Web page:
Review on Brahms Recording with Stephen Hough

Fono Forum – Germany
By Marcus Stäbler

Oh, how simply magnificent it is, that warm, rich sound at the beginning of the Andante of the A minor Quartet by Brahms! It is miraculous how the four musicians here manage to paint - or rather bow - such a creamy legato, without laying it on even a smidgin too thick. This is romantic espressivo playing at tis very best. Without question, even in this thirty-third year of its existence, and after a few reshuffles, the Hungarian-American Takács Quartet hast lost none of its great qualities - although the recordings the ensemble has made since its move to Hyperion in 2005 have shown a slight tendency towards a rather more economical use of means: the vibrato-rich opulence has given way a little to a more slimlined, transparent tone, but without the four string-players giving up their noble, dark-timbred 'Takács sound.'

This is as audible in the Quartet Op. 51 No. 2 as it is in their fiery interpretation of the F minor Piano Quintet with Stephen Hough. Even more than his colleague András Schiff (in the likewise excellent 1990 Decca recording) the British pianist really dives into the string activity, letting himself be sucked into it. In this way, the piano and strings are fused into an even more homogeneous unit, making this masterpiece by Brahms sound both thrilling and full of nuances. And so this recording - though it arrives to enrich the catalogue so soon after the appearance of the end of last year of the brilliant CD with the Artemis Quartet and Leif Ove Andsnes - has now immediately become the new Number One recommendation. No problem for the chamber music fan - and Brahms himself would certainly have had no objection.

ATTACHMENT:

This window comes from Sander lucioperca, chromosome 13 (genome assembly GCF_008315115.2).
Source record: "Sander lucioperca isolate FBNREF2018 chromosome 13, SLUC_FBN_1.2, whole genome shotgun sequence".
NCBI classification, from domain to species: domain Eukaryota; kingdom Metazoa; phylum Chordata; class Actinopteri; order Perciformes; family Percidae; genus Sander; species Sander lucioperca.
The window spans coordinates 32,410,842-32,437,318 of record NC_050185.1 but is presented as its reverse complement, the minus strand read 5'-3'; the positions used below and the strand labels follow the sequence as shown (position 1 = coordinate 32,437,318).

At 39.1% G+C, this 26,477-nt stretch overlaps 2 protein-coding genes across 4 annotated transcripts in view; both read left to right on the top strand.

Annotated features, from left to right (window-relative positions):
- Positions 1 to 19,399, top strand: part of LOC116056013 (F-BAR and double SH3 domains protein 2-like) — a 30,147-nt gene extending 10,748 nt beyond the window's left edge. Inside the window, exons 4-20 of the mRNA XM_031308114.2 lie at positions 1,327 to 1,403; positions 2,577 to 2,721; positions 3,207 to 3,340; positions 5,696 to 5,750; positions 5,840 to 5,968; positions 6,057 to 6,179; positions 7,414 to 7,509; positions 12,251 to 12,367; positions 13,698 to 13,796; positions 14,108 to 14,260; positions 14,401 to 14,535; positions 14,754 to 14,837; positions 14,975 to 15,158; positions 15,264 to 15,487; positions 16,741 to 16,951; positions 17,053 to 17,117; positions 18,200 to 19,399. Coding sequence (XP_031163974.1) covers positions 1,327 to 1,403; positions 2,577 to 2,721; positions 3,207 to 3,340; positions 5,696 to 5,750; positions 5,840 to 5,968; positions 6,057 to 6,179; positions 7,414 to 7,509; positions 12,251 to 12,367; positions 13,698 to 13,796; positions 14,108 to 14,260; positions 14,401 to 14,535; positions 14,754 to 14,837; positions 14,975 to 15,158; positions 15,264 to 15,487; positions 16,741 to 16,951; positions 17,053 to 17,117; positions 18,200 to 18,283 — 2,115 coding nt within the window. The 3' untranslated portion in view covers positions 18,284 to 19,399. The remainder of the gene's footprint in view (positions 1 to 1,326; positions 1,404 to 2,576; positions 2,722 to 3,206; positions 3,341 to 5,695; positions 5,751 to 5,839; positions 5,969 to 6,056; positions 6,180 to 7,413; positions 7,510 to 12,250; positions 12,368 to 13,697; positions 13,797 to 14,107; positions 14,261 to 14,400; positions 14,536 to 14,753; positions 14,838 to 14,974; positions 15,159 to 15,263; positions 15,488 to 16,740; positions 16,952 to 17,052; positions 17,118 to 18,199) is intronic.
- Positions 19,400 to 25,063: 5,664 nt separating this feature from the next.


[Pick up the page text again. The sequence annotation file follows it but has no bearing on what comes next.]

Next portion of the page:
© 2018 Takács Quartet